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Silvery Gibbons

Discussion in 'General Zoo Discussion' started by Coelacanth18, 12 Nov 2016.

  1. Coelacanth18

    Coelacanth18 Well-Known Member

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    Hello ZooChatters,

    As has been done with some other species on this site, I was hoping to see if we can piece together the current captive population of silvery or Javan gibbons (Hylobates moloch) outside of Indonesia. The most recent studbook I have is from 2009, and obviously some things have changed in the last 7 years. Here is the information I have (sorry if it's an overload):


    Howletts: This population started out with a wild-caught pair who in 2009 had four living offspring and one deceased offspring who reproduced (as of then, the wild-caught female was also still alive). Of their four living offspring, there were two males and two females, all still living at Howletts. Only the younger male had reproduced as of 2009. The deceased offspring, a female, mated with another wild-caught male at Howletts and produced a lone female, who was still living at Howletts then.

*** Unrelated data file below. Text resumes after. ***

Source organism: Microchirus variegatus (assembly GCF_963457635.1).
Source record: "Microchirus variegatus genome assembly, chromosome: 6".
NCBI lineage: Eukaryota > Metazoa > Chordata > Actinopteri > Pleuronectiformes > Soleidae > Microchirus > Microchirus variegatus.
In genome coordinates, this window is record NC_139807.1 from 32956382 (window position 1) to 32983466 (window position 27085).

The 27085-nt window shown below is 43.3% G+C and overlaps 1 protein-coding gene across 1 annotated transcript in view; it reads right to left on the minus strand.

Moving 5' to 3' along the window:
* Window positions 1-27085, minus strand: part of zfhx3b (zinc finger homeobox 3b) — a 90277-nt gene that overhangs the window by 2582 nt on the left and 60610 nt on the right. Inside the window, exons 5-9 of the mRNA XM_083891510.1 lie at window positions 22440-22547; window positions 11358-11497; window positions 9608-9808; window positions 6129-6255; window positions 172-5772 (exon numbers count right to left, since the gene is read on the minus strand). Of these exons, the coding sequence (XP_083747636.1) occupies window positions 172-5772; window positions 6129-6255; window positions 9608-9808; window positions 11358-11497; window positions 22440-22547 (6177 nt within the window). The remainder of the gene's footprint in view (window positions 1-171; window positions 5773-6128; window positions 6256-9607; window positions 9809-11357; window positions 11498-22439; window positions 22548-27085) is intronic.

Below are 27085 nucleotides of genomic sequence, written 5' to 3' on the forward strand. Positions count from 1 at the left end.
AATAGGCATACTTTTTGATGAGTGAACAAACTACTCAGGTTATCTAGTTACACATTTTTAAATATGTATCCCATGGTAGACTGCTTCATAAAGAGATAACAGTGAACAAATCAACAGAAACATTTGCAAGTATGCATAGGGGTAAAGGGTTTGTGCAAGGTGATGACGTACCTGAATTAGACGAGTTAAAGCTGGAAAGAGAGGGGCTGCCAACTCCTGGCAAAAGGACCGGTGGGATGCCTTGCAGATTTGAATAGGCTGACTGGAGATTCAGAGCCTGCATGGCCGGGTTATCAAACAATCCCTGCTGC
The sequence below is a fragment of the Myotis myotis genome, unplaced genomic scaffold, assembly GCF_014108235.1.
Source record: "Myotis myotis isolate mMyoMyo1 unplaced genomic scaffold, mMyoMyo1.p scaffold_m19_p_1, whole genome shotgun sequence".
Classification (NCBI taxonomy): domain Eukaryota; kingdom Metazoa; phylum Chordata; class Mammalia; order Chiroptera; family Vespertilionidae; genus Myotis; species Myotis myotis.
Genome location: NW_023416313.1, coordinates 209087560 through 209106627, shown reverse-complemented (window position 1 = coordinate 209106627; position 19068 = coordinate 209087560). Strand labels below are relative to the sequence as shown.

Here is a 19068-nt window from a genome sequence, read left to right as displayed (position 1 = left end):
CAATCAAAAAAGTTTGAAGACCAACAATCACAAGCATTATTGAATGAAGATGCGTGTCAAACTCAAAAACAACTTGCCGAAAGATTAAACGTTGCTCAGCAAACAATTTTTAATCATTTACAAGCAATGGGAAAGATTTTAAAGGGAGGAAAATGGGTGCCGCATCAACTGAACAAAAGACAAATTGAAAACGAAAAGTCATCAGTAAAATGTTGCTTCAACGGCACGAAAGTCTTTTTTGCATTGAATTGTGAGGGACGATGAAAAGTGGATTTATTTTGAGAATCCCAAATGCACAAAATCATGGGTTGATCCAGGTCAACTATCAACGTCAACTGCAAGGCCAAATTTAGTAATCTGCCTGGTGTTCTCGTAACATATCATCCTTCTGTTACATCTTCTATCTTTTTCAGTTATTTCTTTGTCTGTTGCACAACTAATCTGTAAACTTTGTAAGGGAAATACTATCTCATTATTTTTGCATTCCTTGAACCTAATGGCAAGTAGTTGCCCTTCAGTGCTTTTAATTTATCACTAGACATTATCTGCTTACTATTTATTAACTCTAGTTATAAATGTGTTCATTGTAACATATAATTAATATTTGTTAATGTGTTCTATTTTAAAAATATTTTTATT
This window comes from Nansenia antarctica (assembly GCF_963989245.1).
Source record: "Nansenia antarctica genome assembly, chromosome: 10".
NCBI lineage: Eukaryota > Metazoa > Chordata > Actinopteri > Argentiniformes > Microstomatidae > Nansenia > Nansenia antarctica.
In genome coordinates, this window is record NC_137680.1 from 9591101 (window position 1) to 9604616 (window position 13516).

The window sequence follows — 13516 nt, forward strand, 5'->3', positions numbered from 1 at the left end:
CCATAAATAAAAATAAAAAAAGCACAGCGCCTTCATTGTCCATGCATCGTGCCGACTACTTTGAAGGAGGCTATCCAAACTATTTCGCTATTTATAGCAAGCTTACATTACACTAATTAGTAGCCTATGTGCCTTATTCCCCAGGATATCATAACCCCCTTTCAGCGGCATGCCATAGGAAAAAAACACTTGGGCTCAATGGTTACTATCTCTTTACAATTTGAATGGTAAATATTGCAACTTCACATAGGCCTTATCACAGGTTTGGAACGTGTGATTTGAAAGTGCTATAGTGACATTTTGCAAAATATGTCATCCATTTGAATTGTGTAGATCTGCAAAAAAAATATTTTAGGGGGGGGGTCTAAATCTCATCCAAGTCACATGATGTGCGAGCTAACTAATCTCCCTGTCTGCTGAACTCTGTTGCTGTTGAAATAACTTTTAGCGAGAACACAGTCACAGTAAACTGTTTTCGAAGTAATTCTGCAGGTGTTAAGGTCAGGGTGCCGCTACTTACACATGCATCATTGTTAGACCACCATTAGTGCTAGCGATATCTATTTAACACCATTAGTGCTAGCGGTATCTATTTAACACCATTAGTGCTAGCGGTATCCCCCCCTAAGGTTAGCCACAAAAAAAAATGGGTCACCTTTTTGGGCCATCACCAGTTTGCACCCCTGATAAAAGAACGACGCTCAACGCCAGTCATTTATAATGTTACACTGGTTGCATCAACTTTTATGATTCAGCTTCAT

One of the female offspring at Winnipeg came in and paired with another wild-caught male: they produced 8 (!!) living offspring. They moved to Belfast in 2006 with their sixth and seventh offspring, and had their eighth while at Belfast. The eldest of their eight offspring had offspring of their own prior to 2009. The oldest, a female, had paired with a male from Perth. They had four living offspring. That pair and their three younger offspring moved to Port Lympne in 2007; their eldest, a male, stayed at Howletts.

    The second oldest of the wild-caught/Winnipeg pair, another female, mated with a male at Howletts; this male is the one offspring from the original Howletts pair that mated, as mentioned before. They produced 3 offspring. The oldest of these (a female) moved to Mogo in 2008; the younger two were still at Howletts.

    Of offspring 3-5 (who had not mated yet), one (the fourth, and a female) stayed at Howletts after her parents and younger siblings left. An older female (the third) moved to Munich; the fifth, a male, moved to Saint Martin la Plaine, but he went elsewhere as of 2011.

    In 2008, five additional founders came to Howletts from Indonesia. In 2015, a male and female arrived from Perth; perhaps these were the two youngest offspring of the Perth pair?

    Port Lympne: As mentioned, a pair from Howletts came here in 2007 along with their three youngest offspring.

    Munich: A pair of wild-caught individuals (both deceased) produced two living offspring here, two males. One of the males stayed at Munich; the other moved to Port Lympne in 2007.